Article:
In 1896 Who’s Who was acquired by A&C Black. Substantial changes were made to the nature and content of the book for the 1897 edition, one of which was the introduction of autobiographical entries which were submitted by some five thousand entrants in response to a questionnaire. A unique feature was the invitation to include Recreations. A pioneer of what would become a fascinating and famous tradition, George Bernard Shaw listed his recreations as ‘cycling and showing off’, while artist and author Harrison Weir claimed that he played ‘no games of any sort at any time’.
Who’s Who expanded significantly in subsequent years and eventually, due to pressure on space, the lists that originally established Who’s Who were omitted; the resulting format, a book consisting solely of autobiographical entries, has been retained ever since. Throughout the 20th century Who’s Who reflected the many changes that occurred in the world; during the Second World War, Winston Churchill personally intervened to ensure its publication was not affected by the paper shortage, regarding its full circulation to be of national importance.
In 1996, the first searchable CD-ROM version of Who's Who was published. Containing over 100,000 entries spanning the 100 years since the appearance of biographies in Who's Who, it has proved invaluable as a research tool and a unique way of measuring social change. In 2005, the research potential expanded further as the entire database became available online, giving subscribers access to the complete text of Who's Who and Who Was Who with a wide range of search facilities.
A fuller history of Who’s Who was published to coincide with the 150th edition in 1998. Contact the Office of Who’s Who for more information.
In 1920 the first volume of Who Was Who was published, providing a wealth of material for researchers without easy access to the earlier individual volumes of Who's Who. This first edition was composed of the entries of those who had died between 1897 and 1915 with the date of death added to each. Subsequent volumes of Who Was Who – there are now twelve – cover the years from 1916 to 2015. Published originally at ten-year intervals, and now every five years, each new edition provides an opportunity for revision and correction where necessary, using many sources of reference. However, as no account is taken of the many changes that may have been made to an entry during a life, serious researchers may, on occasion, wish to consult the individual volumes of Who’s Who to obtain a fuller picture.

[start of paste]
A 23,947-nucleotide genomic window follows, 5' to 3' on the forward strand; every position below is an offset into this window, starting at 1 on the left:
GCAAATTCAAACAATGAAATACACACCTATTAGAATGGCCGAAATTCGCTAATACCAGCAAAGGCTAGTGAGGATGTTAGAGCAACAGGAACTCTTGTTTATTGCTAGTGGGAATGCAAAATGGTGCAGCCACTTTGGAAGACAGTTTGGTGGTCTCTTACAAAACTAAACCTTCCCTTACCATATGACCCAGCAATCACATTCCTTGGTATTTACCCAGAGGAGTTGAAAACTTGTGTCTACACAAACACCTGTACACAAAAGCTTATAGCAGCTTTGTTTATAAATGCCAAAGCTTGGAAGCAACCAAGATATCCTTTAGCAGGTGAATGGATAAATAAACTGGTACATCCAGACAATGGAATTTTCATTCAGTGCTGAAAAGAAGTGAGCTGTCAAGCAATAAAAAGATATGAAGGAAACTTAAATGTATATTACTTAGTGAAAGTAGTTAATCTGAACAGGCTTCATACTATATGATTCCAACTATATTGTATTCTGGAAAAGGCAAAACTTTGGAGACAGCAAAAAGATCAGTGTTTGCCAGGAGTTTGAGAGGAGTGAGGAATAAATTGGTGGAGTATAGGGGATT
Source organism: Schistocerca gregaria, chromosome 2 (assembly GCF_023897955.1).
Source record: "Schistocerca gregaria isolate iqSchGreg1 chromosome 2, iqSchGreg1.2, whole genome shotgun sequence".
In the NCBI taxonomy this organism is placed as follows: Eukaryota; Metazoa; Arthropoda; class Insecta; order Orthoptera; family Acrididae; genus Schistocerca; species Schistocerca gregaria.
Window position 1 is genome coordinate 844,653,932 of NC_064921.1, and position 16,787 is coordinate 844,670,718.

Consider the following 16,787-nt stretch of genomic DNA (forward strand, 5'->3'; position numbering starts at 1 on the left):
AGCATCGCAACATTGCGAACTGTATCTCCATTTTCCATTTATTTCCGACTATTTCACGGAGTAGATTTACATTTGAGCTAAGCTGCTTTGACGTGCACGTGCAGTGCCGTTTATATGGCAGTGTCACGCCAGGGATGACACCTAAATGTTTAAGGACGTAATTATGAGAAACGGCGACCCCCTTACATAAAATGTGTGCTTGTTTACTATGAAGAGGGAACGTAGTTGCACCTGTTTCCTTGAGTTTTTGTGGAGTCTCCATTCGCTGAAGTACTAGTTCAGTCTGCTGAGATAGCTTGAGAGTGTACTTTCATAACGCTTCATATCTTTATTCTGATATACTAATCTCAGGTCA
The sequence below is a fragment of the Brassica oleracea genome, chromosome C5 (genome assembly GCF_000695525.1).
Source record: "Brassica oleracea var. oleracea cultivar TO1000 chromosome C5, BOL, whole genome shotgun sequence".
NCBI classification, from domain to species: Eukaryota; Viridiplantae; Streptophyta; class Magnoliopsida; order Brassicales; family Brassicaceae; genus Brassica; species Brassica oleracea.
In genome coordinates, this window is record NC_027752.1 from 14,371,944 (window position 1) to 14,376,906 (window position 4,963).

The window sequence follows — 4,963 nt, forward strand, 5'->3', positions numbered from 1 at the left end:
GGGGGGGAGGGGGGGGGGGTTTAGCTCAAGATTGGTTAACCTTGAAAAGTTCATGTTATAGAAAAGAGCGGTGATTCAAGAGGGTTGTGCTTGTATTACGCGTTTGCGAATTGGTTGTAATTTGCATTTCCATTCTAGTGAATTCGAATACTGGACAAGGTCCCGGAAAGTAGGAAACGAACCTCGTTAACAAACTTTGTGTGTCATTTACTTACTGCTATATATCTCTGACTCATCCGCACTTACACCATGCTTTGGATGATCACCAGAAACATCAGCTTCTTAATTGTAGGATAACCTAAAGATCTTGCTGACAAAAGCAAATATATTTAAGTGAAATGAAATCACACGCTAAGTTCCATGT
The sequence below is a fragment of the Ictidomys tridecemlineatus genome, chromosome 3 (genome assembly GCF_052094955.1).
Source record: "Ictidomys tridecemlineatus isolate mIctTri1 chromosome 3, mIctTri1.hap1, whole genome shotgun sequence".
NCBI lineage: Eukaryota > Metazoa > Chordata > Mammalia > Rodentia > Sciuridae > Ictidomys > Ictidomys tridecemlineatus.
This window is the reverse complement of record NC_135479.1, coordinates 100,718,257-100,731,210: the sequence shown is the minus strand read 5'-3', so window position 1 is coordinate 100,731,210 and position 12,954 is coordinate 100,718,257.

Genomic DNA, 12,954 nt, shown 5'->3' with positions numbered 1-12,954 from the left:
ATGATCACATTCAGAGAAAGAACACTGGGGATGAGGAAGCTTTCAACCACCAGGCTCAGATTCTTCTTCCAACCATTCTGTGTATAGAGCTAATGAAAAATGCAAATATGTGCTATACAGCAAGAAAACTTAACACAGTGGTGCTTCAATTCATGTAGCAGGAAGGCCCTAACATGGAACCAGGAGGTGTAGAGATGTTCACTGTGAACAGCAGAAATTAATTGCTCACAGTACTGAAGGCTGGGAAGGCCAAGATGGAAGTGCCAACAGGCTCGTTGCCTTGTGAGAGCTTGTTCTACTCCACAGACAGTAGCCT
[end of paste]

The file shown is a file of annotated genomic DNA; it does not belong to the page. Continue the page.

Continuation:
Who Was Who has proved invaluable in identifying not only those who shaped the events of their time but others, now forgotten, who were familiar names to the journalists and diarists who recorded the events of the day. An essential tool for researchers is the companion volume, A Cumulated Index to Who Was Who 1897-2000. Until its publication, a name could be found only by knowing, or guessing at, the date of death, so that the appropriate volume of Who Was Who could be consulted. The Index simplifies that search, for it gives not only the volume in which the person is to be found but also the dates of birth and death. In addition it provides cross-references, from pseudonyms to maiden names and married names.